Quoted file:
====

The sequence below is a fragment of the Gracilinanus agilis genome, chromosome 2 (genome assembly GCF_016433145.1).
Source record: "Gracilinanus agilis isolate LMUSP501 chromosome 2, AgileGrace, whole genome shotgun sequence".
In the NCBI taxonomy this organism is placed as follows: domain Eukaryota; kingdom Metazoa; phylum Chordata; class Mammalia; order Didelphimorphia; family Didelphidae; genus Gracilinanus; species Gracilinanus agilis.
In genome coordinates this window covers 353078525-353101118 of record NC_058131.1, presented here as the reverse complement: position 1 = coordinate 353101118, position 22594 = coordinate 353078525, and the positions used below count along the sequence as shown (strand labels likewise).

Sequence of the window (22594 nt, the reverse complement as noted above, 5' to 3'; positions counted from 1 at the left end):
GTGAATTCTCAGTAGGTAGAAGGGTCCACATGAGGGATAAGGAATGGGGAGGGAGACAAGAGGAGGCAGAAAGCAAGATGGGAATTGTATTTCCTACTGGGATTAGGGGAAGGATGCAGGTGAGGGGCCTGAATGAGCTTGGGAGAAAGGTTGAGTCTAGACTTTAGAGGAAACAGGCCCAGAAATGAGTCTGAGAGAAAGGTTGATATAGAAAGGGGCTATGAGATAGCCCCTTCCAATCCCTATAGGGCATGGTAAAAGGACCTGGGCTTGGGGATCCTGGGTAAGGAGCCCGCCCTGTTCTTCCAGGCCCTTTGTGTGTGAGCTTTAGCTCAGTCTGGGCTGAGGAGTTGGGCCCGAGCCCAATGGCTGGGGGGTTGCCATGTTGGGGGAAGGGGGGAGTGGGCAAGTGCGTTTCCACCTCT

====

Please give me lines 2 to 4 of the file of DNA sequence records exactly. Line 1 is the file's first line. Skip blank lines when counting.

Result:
Source record: "Gracilinanus agilis isolate LMUSP501 chromosome 2, AgileGrace, whole genome shotgun sequence".
In the NCBI taxonomy this organism is placed as follows: domain Eukaryota; kingdom Metazoa; phylum Chordata; class Mammalia; order Didelphimorphia; family Didelphidae; genus Gracilinanus; species Gracilinanus agilis.
In genome coordinates this window covers 353078525-353101118 of record NC_058131.1, presented here as the reverse complement: position 1 = coordinate 353101118, position 22594 = coordinate 353078525, and the positions used below count along the sequence as shown (strand labels likewise).